- Regularly hold meetings informing staff of new kinds of data breach threats and refresh everyone on the company’s cybersecurity policies.
- Regularly backup critical information such as financial files, human resources data, payroll information and inventory data weekly, ideally to a cloud server.
- Partner with a payment card processor that is compliant with the Payment Card Industry Data Security Standard (PCI DSS).
Why payment card security is the cornerstone of cybersecurity
While best practices listed above are essentially common-sense security measures applied to the digital space, payment card security is a bit more complicated. To combat the worldwide issue of debit, credit and prepaid card fraud, the major card brand companies (Visa, MasterCard, American Express, etc.) established a series of standards to improve fraud security. These standards are called the Payment Card Industry Data Security Standard (PCI-DSS) and they deal with how best to accept, process, store and transmit payment card data.
Although there are no laws mandating businesses adhere to the PCI-DSS, the individual card brands assess fines to the financial institution that processes your payment card transactions if a data breach creates a compliance issue. Depending upon the card brand, these fines can total between $5,000 and $100,000 for every month an affected party remains out of compliance.
Furthermore, if the merchant affected isn’t PCI-compliant, but the financial institution is, banks will often shift liability for those fines to the merchant. Therefore, it’s clear that striving to be PCI-compliant should be the cornerstone of any companies’ cybersecurity strategy.
How to address the problem of payment card security
For even the most tech-savvy organizations, payment card security can be a real challenge. If your company accepts payment cards in person, over the phone or online, the PCI-SDD mandates hundreds of different controls regarding the handling of customer data.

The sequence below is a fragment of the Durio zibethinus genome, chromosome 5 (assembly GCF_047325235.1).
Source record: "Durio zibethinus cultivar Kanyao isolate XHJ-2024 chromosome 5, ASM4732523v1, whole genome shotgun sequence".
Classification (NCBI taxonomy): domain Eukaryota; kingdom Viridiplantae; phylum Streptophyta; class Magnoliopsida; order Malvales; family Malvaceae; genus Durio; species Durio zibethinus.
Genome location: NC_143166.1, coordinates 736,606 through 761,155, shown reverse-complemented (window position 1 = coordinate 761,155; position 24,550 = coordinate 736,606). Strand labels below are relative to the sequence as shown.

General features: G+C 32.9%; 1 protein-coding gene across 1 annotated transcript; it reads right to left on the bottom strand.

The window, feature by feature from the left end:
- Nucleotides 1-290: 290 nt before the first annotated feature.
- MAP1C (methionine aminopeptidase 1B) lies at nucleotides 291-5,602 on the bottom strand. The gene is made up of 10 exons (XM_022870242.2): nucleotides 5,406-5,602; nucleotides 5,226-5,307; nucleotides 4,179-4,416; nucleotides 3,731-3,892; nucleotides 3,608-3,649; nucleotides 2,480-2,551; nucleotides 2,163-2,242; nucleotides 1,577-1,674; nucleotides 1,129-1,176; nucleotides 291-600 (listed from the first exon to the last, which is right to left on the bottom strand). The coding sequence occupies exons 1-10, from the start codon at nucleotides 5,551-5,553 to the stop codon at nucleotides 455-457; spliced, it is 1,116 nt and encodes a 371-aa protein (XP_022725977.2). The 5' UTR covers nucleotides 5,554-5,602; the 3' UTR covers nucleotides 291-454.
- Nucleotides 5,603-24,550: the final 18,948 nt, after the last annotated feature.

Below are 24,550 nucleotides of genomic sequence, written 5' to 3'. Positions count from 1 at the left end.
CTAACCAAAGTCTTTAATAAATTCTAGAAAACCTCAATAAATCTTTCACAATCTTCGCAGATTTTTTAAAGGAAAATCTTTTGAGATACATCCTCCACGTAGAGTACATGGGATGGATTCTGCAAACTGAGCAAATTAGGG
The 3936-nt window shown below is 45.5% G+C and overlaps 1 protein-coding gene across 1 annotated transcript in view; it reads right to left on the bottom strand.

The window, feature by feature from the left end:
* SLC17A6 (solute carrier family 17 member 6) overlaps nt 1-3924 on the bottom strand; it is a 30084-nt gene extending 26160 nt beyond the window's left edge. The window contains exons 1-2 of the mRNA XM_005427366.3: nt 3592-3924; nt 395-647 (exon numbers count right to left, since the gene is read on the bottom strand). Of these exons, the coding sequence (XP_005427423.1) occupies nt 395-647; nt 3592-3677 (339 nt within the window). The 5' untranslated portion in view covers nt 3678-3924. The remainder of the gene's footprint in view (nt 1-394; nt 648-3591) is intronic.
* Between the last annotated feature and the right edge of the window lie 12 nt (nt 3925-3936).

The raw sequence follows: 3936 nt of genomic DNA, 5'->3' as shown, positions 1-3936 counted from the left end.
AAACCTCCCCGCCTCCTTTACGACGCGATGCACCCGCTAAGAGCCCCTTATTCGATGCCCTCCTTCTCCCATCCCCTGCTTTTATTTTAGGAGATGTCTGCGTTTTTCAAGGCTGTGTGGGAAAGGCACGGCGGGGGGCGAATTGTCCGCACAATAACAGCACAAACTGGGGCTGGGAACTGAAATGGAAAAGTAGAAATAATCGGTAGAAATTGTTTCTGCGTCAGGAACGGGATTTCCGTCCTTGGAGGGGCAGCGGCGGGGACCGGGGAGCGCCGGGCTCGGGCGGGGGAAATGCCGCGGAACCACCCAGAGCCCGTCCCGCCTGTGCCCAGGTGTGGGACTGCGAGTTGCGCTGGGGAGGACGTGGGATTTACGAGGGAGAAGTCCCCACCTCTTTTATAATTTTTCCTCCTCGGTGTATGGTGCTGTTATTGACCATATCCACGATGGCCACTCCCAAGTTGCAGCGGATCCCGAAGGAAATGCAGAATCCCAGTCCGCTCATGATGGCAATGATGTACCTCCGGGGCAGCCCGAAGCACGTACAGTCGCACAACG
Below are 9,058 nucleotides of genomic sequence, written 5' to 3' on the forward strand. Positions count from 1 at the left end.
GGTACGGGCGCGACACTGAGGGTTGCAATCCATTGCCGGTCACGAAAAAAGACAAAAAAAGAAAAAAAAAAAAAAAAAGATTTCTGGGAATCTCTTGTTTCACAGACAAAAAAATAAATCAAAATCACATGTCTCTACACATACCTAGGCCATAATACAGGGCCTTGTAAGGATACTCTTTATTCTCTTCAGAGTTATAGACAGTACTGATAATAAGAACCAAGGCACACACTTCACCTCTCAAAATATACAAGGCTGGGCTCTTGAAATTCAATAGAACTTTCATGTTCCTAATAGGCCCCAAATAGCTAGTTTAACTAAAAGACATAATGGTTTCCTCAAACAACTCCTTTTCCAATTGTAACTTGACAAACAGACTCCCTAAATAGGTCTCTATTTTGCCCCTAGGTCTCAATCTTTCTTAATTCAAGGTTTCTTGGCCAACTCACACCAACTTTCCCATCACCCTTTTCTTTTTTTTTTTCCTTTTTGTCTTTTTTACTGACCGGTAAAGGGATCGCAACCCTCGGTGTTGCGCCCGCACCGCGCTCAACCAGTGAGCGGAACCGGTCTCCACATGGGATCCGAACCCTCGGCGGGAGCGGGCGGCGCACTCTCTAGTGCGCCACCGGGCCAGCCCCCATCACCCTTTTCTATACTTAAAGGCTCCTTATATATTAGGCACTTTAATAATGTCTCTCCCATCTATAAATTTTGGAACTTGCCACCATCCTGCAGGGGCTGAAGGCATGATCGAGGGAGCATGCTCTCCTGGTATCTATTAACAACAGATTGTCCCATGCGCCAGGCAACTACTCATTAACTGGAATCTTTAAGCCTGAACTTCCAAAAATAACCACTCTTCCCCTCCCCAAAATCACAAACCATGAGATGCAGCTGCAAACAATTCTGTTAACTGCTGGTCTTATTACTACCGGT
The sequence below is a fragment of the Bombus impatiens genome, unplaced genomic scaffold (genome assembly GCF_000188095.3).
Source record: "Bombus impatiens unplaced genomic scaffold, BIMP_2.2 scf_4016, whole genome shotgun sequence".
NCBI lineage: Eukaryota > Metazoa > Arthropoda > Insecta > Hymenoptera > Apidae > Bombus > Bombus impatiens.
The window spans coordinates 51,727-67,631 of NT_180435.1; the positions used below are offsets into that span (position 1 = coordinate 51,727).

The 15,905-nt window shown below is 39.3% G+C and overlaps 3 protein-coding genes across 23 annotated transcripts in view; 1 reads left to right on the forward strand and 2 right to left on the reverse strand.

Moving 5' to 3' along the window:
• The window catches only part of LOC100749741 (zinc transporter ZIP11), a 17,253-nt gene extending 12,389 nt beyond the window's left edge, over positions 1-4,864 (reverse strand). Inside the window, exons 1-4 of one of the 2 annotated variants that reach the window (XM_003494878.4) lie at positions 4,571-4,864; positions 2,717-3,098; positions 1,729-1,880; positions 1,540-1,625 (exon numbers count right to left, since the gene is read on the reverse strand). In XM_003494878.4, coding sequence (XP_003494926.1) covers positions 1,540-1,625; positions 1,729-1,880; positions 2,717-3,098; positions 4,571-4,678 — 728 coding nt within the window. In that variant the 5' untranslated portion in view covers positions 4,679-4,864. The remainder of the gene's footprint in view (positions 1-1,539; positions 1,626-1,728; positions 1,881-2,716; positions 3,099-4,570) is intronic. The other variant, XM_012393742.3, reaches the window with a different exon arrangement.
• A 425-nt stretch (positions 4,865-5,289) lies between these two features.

To relieve the pressure of meeting all those controls, it’s recommended that merchants partner with a PCI-compliant payment card processor. Ideally, small businesses should choose a card processor that utilizes cutting-edge cybersecurity methods — such as the tokenization of payments — to further minimize risk.
The benefit of tokenization is that, as soon as that sensitive payment card data is captured, it is replaced with an algorithmically generated unique number sequence called a token. Consequently, the customer’s data is protected from hackers as it isn’t stored in the merchant computer system (only the token data is). And token data cannot be reverse-engineered into payment card data
Because JetPay utilizes tokenization, as well as robust encryption, to process card transactions, the PCI controls our partners need to abide by to stay in compliance drop from 335 to 35.
Adopting cybersecurity best practices and becoming PCI-compliant can be mission-critical to your company’s long-term success. Not only can those measures lower your business’s risk factor for experiencing a data breach, they can also mitigate the damage if one does occur. Finally, such measures also prevent against payment card fraud, protecting your company’s bottom line by reducing chargebacks, reimbursements and legal claims.
It would benefit retailers in every field to partner with a secure processor, such as JetPay. Our affordable payment card processing services, in both the physical and online space, are both PCI-compliant and encrypted. As such, our clients can rest easy knowing that their customers’ data — and their own reputations — are being protected by some of the most sophisticated and most trusted cybersecurity technology currently available.
Contact us today to optimize your company’s payment card security.
Sign up for more from the blog.
Get weekly updates and summaries.